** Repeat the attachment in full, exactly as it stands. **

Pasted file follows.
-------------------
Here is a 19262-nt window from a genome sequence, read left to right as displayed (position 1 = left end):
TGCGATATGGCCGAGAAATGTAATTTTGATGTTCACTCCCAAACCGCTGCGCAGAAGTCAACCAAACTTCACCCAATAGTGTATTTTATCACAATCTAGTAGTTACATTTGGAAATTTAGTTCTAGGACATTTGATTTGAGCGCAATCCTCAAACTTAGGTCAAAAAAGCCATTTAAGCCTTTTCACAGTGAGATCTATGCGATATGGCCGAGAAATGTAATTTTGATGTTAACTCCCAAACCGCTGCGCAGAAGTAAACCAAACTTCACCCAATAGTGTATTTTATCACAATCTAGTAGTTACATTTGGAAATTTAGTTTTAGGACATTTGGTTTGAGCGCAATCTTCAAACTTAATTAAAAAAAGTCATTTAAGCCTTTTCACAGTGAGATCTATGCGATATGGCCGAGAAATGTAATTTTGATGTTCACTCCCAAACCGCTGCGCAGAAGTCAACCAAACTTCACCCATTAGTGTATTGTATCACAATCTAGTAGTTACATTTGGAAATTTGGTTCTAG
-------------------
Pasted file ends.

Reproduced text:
Here is a 19262-nt window from a genome sequence, read left to right as displayed (position 1 = left end):
TGCGATATGGCCGAGAAATGTAATTTTGATGTTCACTCCCAAACCGCTGCGCAGAAGTCAACCAAACTTCACCCAATAGTGTATTTTATCACAATCTAGTAGTTACATTTGGAAATTTAGTTCTAGGACATTTGATTTGAGCGCAATCCTCAAACTTAGGTCAAAAAAGCCATTTAAGCCTTTTCACAGTGAGATCTATGCGATATGGCCGAGAAATGTAATTTTGATGTTAACTCCCAAACCGCTGCGCAGAAGTAAACCAAACTTCACCCAATAGTGTATTTTATCACAATCTAGTAGTTACATTTGGAAATTTAGTTTTAGGACATTTGGTTTGAGCGCAATCTTCAAACTTAATTAAAAAAAGTCATTTAAGCCTTTTCACAGTGAGATCTATGCGATATGGCCGAGAAATGTAATTTTGATGTTCACTCCCAAACCGCTGCGCAGAAGTCAACCAAACTTCACCCATTAGTGTATTGTATCACAATCTAGTAGTTACATTTGGAAATTTGGTTCTAG